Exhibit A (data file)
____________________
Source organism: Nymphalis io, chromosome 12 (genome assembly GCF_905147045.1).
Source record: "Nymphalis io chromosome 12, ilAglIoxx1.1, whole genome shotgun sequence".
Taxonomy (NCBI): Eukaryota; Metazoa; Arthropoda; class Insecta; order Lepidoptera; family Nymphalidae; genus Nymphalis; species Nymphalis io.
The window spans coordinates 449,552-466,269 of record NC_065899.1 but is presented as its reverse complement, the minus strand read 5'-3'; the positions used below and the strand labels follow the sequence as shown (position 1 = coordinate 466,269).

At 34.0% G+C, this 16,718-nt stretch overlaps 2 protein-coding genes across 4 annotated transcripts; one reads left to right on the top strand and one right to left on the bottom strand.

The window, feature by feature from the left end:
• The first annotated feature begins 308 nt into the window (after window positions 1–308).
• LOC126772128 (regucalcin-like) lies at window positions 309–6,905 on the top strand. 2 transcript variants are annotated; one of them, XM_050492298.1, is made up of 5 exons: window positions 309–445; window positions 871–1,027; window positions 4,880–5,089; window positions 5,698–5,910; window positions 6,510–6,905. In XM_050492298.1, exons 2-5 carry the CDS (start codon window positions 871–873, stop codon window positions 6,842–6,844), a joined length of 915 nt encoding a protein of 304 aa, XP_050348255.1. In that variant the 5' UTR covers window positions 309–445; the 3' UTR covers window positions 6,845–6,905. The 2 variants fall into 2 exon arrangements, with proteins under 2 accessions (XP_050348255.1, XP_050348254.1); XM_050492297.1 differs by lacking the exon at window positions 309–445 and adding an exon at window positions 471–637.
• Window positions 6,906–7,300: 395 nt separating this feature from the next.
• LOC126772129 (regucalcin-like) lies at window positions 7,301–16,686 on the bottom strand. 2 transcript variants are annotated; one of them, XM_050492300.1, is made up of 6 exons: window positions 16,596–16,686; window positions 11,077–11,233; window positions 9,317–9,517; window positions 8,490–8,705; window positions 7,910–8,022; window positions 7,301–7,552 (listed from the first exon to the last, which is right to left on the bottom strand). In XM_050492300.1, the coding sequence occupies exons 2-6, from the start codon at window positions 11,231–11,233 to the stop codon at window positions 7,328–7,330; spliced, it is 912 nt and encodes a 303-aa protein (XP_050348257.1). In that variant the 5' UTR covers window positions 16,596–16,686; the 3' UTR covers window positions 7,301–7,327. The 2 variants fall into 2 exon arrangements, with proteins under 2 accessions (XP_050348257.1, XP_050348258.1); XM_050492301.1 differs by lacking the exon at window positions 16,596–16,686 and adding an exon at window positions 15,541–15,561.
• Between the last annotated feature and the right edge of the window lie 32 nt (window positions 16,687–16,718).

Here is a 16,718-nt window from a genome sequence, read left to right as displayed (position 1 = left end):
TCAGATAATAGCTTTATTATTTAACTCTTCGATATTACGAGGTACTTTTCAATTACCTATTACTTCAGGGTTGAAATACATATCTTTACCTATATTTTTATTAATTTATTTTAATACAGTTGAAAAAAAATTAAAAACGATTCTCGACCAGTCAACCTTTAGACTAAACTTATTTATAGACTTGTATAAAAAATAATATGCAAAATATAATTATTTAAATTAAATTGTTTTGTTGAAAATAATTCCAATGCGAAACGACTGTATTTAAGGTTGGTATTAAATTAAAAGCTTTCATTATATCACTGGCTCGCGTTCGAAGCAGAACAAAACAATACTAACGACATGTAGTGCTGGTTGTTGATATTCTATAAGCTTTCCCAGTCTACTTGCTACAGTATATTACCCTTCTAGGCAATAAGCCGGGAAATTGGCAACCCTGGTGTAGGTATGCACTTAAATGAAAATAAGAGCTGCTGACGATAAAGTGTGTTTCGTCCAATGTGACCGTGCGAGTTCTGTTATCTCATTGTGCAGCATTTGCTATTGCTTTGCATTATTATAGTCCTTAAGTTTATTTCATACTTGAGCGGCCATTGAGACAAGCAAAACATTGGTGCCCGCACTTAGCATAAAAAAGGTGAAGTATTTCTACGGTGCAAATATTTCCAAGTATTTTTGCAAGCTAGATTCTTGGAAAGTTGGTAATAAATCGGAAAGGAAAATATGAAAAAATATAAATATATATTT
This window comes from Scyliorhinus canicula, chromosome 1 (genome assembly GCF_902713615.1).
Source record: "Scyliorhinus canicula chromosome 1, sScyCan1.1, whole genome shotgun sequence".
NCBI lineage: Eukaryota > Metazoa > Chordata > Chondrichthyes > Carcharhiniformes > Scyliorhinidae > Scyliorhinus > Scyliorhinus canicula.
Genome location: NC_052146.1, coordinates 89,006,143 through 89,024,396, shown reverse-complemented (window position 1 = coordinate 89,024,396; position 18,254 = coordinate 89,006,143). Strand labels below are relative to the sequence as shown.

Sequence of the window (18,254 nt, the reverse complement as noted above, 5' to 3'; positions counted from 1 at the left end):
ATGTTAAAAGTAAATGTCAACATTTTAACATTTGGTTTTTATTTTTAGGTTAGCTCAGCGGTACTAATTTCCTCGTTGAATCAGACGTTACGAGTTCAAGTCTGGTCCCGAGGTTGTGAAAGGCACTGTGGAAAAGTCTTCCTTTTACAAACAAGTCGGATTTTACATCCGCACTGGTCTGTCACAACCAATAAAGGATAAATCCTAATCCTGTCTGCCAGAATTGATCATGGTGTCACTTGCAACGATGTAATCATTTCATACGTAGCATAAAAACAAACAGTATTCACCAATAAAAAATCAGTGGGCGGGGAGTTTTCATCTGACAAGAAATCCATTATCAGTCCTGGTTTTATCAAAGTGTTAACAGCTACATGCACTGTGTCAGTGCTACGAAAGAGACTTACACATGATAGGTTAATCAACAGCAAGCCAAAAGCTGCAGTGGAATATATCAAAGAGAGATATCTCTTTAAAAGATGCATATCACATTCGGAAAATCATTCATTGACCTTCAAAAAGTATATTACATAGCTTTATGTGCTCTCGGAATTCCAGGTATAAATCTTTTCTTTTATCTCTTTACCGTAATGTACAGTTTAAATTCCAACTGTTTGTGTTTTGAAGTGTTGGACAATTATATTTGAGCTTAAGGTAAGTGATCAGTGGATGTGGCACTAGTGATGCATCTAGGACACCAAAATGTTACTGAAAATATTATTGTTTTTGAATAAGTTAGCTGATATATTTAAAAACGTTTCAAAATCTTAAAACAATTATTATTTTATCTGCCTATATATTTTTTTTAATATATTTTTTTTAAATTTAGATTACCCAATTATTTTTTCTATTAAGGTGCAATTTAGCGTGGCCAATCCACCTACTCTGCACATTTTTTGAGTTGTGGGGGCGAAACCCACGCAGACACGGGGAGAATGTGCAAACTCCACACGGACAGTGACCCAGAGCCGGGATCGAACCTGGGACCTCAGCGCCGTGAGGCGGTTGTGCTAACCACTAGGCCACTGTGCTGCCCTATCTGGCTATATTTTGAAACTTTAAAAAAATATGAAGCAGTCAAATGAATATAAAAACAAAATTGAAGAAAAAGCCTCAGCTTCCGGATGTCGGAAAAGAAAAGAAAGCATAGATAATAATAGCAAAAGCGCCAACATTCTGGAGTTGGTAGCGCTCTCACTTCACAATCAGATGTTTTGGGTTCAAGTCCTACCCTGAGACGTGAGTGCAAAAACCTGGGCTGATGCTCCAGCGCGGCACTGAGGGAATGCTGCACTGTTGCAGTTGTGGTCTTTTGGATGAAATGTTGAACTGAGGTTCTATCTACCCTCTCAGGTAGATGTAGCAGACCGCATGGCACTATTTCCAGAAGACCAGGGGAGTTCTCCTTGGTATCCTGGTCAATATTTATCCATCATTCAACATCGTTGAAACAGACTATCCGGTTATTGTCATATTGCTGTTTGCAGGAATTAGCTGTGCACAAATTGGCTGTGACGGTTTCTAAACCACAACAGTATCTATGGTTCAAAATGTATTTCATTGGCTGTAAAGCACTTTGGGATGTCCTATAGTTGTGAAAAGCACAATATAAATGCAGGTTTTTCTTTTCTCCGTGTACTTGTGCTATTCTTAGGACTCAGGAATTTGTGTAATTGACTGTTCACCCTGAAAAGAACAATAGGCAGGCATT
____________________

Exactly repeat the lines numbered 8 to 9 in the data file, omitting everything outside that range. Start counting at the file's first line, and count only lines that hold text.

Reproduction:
• LOC126772128 (regucalcin-like) lies at window positions 309–6,905 on the top strand. 2 transcript variants are annotated; one of them, XM_050492298.1, is made up of 5 exons: window positions 309–445; window positions 871–1,027; window positions 4,880–5,089; window positions 5,698–5,910; window positions 6,510–6,905. In XM_050492298.1, exons 2-5 carry the CDS (start codon window positions 871–873, stop codon window positions 6,842–6,844), a joined length of 915 nt encoding a protein of 304 aa, XP_050348255.1. In that variant the 5' UTR covers window positions 309–445; the 3' UTR covers window positions 6,845–6,905. The 2 variants fall into 2 exon arrangements, with proteins under 2 accessions (XP_050348255.1, XP_050348254.1); XM_050492297.1 differs by lacking the exon at window positions 309–445 and adding an exon at window positions 471–637.
• Window positions 6,906–7,300: 395 nt separating this feature from the next.